Lisa Jewell’s domestic thrillers regularly show up on bestseller lists, and her latest, Watching You, should be no exception. The mysterious murder at its center unfolds gradually, as piece by piece the past and present relationships between her intriguing cast of characters begin to fit together.
Tom Fitzwilliam is the new headmaster of the Melville Academy in Bristol, England, and he’s called Superhead by the local newspaper due to his many postings to failing schools and his reputation for quickly turning them around. Tom lives with his wife, Nicola, in an upscale neighborhood. Nicola is an enigmatic, unhappy woman with a troubled past. Their only child, 14-year-old Freddie, believes he has Asperger’s. He hopes to work for MI5 one day and spends all his free time spying on the neighbors from his upstairs window, documenting what he sees with his camera and keeping a logbook of the neighborhood comings and goings.
One of Freddie’s voyeuristic targets is Joey Mullen, a young woman who lives two doors down from the Fitzwilliams. Joey is newly married and drifting from job to job. She and her husband live with Joey’s older brother, Jack, a physician, and his wife, Rebecca, a “strait-laced systems analyst.” Rebecca is pregnant, but she’s apparently not overjoyed about becoming a mother. Joey is completely smitten with Tom Fitzwilliam and begins planning how to meet him “accidentally,” which is all documented by Freddie’s watchful eyes.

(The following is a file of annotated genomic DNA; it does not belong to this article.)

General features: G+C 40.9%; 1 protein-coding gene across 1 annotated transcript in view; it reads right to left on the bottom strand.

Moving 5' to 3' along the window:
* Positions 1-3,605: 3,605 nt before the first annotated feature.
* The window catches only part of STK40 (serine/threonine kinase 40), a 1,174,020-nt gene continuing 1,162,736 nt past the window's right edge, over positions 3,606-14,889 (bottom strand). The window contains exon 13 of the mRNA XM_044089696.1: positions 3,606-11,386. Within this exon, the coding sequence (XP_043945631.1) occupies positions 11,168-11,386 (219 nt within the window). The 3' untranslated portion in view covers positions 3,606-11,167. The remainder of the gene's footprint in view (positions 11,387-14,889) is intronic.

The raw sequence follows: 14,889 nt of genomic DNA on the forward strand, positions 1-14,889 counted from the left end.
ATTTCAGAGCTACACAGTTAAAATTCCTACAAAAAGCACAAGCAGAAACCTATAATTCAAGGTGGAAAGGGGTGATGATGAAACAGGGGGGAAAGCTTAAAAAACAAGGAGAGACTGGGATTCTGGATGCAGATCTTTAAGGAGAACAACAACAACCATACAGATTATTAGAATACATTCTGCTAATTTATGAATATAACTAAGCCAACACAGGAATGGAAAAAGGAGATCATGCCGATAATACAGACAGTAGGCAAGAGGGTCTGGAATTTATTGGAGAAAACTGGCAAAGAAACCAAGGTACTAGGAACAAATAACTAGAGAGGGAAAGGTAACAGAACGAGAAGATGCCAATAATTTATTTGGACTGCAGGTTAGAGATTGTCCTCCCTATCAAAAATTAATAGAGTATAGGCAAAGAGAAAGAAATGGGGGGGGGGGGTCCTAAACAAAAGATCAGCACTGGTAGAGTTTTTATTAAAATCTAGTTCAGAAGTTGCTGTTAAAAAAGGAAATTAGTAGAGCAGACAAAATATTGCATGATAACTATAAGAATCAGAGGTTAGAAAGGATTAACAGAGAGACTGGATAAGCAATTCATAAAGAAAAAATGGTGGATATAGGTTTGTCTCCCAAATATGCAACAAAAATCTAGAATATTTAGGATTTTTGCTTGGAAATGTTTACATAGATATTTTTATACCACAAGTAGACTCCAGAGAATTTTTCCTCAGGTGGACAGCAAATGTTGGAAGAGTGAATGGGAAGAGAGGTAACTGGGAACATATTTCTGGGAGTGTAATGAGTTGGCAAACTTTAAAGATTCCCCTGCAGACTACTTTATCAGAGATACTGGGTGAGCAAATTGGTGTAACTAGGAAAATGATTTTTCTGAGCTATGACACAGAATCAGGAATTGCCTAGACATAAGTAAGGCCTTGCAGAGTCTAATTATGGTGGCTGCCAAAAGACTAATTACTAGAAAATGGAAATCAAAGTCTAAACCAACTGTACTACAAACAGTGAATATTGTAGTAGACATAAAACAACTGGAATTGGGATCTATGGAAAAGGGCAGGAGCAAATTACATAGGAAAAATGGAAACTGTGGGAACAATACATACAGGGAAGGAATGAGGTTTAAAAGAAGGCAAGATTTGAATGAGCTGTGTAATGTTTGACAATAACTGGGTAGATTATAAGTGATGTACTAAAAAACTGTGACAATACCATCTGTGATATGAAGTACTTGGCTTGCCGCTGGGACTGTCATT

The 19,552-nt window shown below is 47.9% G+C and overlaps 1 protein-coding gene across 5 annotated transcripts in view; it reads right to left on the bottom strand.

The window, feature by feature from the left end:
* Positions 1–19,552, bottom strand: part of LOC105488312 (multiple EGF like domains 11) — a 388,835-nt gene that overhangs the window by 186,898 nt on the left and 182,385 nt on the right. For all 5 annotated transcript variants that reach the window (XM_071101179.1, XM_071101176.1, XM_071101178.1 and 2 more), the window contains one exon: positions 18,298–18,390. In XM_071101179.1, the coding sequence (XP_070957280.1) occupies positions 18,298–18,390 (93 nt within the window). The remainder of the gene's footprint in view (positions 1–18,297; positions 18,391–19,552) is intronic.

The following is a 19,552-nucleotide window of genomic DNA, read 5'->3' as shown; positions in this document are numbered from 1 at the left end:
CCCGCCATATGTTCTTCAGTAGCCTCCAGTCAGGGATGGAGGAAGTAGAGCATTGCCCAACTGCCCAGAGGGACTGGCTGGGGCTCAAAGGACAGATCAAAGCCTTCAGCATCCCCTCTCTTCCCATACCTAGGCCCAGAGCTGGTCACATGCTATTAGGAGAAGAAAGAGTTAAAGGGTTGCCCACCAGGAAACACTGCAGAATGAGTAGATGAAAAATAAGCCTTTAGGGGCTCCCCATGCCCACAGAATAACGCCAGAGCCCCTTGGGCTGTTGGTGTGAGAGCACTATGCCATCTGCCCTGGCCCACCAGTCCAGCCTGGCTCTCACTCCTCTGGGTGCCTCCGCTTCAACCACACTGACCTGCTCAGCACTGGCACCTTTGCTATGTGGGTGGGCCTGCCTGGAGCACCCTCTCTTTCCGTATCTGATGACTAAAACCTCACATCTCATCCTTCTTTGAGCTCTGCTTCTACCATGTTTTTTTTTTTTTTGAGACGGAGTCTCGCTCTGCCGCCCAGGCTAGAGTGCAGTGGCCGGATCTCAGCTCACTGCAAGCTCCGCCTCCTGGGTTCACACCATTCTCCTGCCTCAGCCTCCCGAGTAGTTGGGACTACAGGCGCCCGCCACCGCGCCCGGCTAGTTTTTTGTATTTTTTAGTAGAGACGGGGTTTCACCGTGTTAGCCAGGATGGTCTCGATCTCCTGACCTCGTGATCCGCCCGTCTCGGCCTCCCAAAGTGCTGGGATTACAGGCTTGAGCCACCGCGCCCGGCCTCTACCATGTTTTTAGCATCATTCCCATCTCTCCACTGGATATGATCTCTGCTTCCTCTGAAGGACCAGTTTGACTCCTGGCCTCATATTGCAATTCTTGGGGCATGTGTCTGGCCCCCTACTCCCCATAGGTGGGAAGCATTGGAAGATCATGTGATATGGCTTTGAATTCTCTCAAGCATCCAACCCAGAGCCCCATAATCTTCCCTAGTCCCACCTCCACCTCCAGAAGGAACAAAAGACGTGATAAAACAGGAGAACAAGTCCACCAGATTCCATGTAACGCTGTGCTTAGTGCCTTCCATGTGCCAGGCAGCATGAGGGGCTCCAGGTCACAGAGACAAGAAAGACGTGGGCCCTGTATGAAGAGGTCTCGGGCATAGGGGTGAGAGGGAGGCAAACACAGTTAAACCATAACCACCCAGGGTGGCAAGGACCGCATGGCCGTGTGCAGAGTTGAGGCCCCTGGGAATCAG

Sixteen-year-old Jenna, a student at the Academy, and her mother live nearby, and they’re also subjects of Freddie’s surveillance. Jenna’s mother, who increasingly shows signs of paranoia, seems to believe she saw the Fitzwilliam family on holiday years ago, and that they were involved in an unpleasant incident that she can’t quite remember.
From the novel’s early pages, Jewell includes excerpts from police interviews conducted at the Bristol police station. The reader knows someone has been murdered but not their identity. Little by little, Jewell sprinkles clues about the pasts of each of her characters, and these hidden connections to the victim may turn out to be motives to commit murder. But only near the end does one suspect emerge as the killer—and a shocking final revelation completely takes the reader by surprise.